Silas ignored the jab. “I mean, what happens in there? How does it all work? How do you know the outcome?”
“How do you know? How wouldn’t you—ah, but of course, you wouldn’t know anything about our customs. Pardon my lack of hospitality. It’s easy to forget some poor souls haven’t lived with the charms of Aeolia for their whole lives.” Alexander gave Silas a pitying look. “You’ll head in, supposedly to pay your respects, even if you both know what you really want. The princess will chat with, or rather, interview you for however long she feels necessary.”
“What will she ask?”
“Entirely up to her. But don’t take that as an invitation to drive the entire conversation yourself. You’ll stay or go at her whim, and she’s not one to appreciate being run roughshod over. At least, not until after her wedding.” Alexander smirked.
“But how do you know whether you’re staying or going? What’s the subtext?”
“You could probably figure it out yourself. If she doesn’t want you to stick around, she’ll thank you for coming, wish you all the best, and expect you not to bother her again. If she wants you to stay, she’ll say something along the lines of ‘You honor us with your presence’, and offer you a room at the castle so you can spend more time together. If not, you’ll be best off remaining out of sight for the next couple weeks so people don’t start to talk about you. I plan on being one of the honored ones myself. And from the looks of it, I might be the last one.”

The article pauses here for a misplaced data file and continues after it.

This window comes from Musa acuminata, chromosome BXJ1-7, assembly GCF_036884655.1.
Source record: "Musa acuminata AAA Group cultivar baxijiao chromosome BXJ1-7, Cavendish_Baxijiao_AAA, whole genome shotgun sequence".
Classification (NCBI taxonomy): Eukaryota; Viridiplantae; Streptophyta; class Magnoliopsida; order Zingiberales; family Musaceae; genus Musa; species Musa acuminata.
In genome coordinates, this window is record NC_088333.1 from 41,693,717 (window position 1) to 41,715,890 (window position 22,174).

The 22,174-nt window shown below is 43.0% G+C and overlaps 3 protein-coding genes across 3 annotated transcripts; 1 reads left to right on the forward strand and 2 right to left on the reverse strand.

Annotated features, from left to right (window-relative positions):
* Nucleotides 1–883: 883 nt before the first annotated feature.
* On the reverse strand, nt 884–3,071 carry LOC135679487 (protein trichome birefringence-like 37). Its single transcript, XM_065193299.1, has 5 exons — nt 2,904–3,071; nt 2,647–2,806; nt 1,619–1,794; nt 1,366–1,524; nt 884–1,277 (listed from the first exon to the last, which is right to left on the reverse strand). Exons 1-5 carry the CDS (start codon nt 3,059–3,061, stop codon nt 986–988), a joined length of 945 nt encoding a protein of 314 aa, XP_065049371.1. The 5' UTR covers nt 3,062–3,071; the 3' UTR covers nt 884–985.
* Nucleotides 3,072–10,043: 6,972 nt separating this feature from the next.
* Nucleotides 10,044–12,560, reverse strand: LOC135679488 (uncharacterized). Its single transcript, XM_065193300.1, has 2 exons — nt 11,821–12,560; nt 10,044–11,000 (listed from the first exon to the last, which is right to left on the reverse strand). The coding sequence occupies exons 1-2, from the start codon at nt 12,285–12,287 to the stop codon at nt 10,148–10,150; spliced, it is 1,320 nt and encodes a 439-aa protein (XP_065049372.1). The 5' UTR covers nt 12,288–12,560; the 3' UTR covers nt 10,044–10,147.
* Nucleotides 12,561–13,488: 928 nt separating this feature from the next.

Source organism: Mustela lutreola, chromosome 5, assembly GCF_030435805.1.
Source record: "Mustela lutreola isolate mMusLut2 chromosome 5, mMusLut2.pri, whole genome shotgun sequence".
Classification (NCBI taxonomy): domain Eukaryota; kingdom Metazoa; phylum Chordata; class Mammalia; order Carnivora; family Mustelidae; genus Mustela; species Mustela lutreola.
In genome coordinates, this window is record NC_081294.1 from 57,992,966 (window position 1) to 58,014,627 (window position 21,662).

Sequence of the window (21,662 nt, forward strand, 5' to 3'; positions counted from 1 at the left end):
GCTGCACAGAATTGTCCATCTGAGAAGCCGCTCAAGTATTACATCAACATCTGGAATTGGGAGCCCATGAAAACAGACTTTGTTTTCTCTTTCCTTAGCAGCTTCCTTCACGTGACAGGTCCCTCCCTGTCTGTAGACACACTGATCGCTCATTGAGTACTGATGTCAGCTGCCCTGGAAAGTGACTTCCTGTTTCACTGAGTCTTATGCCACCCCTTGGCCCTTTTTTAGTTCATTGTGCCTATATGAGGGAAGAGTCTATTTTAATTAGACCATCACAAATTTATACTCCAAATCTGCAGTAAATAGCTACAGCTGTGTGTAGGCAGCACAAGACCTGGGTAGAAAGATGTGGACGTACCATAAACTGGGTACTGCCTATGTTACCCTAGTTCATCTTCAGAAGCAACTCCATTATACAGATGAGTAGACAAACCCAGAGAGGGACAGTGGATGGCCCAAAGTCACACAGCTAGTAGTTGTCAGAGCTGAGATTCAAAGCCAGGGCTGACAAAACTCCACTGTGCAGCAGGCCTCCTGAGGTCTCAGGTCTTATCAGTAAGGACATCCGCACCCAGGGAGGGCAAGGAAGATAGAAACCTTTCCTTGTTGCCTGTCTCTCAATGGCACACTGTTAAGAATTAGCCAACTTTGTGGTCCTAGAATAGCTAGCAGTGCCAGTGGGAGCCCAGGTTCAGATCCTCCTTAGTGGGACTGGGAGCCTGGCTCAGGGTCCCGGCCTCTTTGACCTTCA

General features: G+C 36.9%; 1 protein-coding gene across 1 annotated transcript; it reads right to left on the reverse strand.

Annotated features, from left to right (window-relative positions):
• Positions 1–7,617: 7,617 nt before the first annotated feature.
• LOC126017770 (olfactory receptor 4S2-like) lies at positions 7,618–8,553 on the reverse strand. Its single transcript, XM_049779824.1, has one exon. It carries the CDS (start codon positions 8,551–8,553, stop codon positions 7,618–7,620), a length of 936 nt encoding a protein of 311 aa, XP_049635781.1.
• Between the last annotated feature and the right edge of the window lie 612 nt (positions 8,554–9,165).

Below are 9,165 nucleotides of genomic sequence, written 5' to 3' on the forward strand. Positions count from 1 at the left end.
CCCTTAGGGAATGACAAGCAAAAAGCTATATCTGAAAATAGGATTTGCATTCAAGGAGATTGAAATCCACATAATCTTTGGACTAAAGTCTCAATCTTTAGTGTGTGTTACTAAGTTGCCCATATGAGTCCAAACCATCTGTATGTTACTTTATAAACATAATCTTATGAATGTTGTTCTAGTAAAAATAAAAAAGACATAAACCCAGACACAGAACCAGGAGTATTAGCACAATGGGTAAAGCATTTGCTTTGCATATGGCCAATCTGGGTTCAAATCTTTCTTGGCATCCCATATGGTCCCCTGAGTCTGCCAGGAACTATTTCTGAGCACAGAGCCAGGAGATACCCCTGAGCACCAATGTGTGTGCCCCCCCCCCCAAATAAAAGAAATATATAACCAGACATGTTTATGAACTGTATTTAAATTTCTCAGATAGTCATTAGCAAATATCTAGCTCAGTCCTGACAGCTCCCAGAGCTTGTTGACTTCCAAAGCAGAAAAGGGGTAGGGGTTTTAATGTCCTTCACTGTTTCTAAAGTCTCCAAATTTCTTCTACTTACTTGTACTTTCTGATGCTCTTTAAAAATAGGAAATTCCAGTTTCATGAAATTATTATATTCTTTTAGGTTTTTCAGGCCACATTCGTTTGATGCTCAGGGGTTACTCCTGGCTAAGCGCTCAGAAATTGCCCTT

Silas raised his eyebrows in disbelief. “Half the names haven’t been called yet. How is that possible?”
Alexander counted off on his fingers. “If I haven’t missed any return trips, she’s already brought in Cedric, Lucien, Valerian, Wesley...” Alexander shrugged his shoulders. “Maybe she’ll add a wildcard to keep the group guessing. But I doubt it. I suspect the princess already made up her mind about everyone she planned on saying yes to before they called the first name.”
“Then why even do all of this?” Silas gestured in a circle around the courtyard. “Why have the men she doesn’t want all stand around and wait, until they wander in to drop pointless flattery on her?”
“It reminds the suitors she selects how valuable her attention is, how lucky they are to be here. She doesn’t have to value your presence for it to be useful to her.” Alexander was clearly enjoying Silas’s surprise. “A woman is only worth as much as the best man she can turn down. Every rejection sweetens the pot, and calls attention to the value of the prize. I hear a noble from Erelia traveled six months for a chance to be one of these lucky few.”